requiring Prosegur to ensure that all full-time employees work 38 hours per week before any work is allocated to part-time or casual employees would be operationally impractical, inefficient and would cause detriment to their customers and business for reasons including that different categories of employees perform different work and requiring employees to complete different runs they are not familiar with is inefficient; and

  the Moorooka Branch is still suffering a downturn in work of approximately 30 to 35 per cent on the pre-pandemic levels of work.

TWU submissions in reply

[17] The TWU submitted that Prosegur’s proposed direction as set out above at [13] is liable to operate unreasonably and unfairly in the circumstances. The TWU submitted firstly that there is no evidence that minimum full-time hours need to be averaged over a fortnight and that such a direction is unnecessarily precautionary and liable to result in full-time employees working less than they otherwise would. Secondly, much of the content of Prosegur’s proposed direction are not matters that can be included in a direction issued under s 789GDC(1) but rather are statements of aspiration which are beyond the power of s 789GDC(1)(a). Thirdly, the proposed direction fails to regulate how Prosegur will allocate work and does not require it to allocate work in a manner that ensures a proportionate and fair distribution of available hours amongst classes of employees. Finally, it submitted, Prosegur still has an apparent desire to allocate work to casual employees who do not have a reasonable expectation or entitlement to receive any particular number of minimum hours, at or over 50 hours per fortnight.


[18] It appears to us that the parties have, in substance, reached agreement about the following matters:

  it is necessary and appropriate that ordinary hours of full-time employees be reduced to a minimum of 60 per fortnight (although the TWU expressed this as 30 hours per week in its proposed direction);

  there is no need to make any jobkeeper enabling direction in respect of the part-time employees (who will, at least, receive the 24-hour weekly minimum provided for in clause of the Agreement); and

  there is no need to make any jobkeeper enabling direction in respect of the casual employees.

[19] The parties appear also to agree that the direction made with respect to full-time employees should be conditioned by procedures for the allocation of additional available hours of work once particular minimum have been reached in relation to all three categories of employees. They disagree about what those procedures should be, but the extent of disagreement is relatively narrow. As we understand the TWU proposal, work would first be allocated to full-time employees, part-time employees and casual employees to ensure that they receive the minima of 30, 25 and 20 hours per week respectively (totalling 610 hours per week), and then any extra available work would, as far as reasonably possible, be allocated first to full-time employees (up to 38 hours per week), second to part-time employees (up to 30 hours per week) and third to casual employees. The Prosegur proposal would likewise give priority in the allocation of additional work to full-time employees so far as possible consistent with operational requirements, but the principal difference is that its minimum for casual employees is higher: it proposes 50 hours per fortnight (i.e. an average of 25 per week) instead of the TWU’s 20 hours. This would mean that additional work would be available for allocation after the minima totalling 665 hours per week have been met, as compared to the TWU’s 610 hours.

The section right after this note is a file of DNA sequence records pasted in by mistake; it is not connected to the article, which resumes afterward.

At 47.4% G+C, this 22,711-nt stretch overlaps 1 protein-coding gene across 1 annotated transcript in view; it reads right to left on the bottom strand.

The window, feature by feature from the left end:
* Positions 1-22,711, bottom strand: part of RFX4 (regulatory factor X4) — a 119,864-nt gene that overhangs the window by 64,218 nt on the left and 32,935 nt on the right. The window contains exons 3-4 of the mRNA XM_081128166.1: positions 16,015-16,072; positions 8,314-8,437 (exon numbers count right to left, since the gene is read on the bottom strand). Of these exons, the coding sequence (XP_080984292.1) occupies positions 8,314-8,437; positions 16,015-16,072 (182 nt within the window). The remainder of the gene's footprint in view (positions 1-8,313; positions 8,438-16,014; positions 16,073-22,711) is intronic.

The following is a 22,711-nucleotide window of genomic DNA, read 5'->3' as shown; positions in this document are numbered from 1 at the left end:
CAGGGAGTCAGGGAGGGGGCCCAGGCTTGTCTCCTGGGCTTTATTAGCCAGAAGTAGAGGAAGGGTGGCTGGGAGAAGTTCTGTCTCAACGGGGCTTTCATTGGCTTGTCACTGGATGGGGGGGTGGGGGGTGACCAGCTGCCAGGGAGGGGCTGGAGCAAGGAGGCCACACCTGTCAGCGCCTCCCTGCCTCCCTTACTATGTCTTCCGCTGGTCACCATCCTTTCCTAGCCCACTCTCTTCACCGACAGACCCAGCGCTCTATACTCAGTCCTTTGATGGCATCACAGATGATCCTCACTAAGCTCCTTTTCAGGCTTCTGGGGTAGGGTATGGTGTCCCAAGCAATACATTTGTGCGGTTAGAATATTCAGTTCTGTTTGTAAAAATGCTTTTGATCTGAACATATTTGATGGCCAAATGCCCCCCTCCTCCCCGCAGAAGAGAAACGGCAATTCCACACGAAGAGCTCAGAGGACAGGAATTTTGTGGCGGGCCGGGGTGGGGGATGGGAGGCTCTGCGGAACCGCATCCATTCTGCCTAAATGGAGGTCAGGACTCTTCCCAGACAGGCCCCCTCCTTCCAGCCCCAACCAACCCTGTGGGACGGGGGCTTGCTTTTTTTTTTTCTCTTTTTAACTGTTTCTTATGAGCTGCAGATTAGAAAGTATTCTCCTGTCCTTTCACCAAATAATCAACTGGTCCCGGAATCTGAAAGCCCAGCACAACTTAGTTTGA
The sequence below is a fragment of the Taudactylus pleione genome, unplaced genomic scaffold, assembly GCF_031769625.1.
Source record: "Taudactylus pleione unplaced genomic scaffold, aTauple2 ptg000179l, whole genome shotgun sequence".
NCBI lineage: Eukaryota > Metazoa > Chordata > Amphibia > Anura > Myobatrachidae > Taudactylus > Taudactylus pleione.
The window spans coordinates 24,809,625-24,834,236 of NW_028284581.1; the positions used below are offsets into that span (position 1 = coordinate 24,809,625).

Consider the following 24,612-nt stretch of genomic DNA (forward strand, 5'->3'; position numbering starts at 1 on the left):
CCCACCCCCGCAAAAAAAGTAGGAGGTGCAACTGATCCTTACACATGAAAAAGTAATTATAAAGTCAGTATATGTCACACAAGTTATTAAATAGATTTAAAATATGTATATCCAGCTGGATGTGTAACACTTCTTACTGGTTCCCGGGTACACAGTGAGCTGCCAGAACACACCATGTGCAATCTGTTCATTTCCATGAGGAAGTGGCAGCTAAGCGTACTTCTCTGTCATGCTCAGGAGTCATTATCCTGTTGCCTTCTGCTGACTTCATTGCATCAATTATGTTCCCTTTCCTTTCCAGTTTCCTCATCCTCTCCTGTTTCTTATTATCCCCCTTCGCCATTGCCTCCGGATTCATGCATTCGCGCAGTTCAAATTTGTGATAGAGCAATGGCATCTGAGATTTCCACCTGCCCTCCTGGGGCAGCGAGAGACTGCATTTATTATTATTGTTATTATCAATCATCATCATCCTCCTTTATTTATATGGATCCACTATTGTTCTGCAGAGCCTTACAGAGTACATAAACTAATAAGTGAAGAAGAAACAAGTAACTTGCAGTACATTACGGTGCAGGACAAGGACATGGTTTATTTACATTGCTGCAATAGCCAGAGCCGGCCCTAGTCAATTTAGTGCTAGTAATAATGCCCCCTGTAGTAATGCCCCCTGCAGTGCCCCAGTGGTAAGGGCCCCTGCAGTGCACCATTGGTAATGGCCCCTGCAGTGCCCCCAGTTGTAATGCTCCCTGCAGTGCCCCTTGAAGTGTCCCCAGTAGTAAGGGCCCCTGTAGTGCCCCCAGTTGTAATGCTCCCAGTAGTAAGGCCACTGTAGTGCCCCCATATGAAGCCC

[20] Prosegur provided a spreadsheet of hours worked in each week falling in the period 20 April -10 July 2020. Using the rolling averages contained in that spreadsheet, there appears to sufficient hours available such that, once 665 weekly hours of work are allocated to meet Prosegur’s proposed minima, there are still sufficient hours of work left to allow full-time employees to receive approximately 38 hours per week (inclusive of any leave entitlements taken) if they are given priority in allocation (as both parties agree should occur) subject to operational requirements. In that sense, we consider that the Prosegur proposal is fair to employees, in that it would allow full-time employees to maintain approximately full-time pay, while retaining the minimum hours for part-time employees prescribed by the Agreement and a reasonable minimum for long-term regular casual employees. The Prosegur proposal, by providing for a minimum of 25 hours per week for casual employees, allows it to maximise the commercial benefit of the JobKeeper wage subsidies in respect of such employees and thus allows it to obtain what we consider to be a fair benefit out of the arrangement. The TWU proposal does not do this, and thus we consider less fairly balances the respective interests of the employer and the employees.

[21] Taking into account these considerations of fairness, we determine that Prosegur’s proposed direction should be adopted in resolution of the dispute. Although we have not preferred the TWU proposal, we consider that the modified direction now proposed by Prosegur substantially addresses the concerns which caused the TWU to initiate the dispute proceedings in this Commission in the first place and thus constitutes a fair and appropriate resolution of the dispute.


[22] Pursuant to s 789GV(4)(c) of the FW Act, we order as follows:

(1) the jobkeeper enabling direction issued by Prosegur to employees at its Moorooka depot on 9 June 2020, which took effect from 10 June 2020, is set aside effective from 27 July 2020; and

(2) in substitution thereof, the replacement jobkeeper enabling direction proposed by Prosegur filed on 18 July 2020 shall take effect on 27 June 2020 and remain in effect until 28 September 2020.

[23] These orders determine the dispute and, accordingly, this proceeding is concluded.

al of the Fair Work Commission with the memeber's signature.


Final written submissions:

Transport Workers’ Union of Australia Queensland Branch – 17 July 2020 and 20 July 2020.
Prosegur Australia Pty Ltd – 18 July 2020.

Printed by authority of the Commonwealth Government Printer


 1   [2020] FWCFB 3655

 2   Ibid at [38]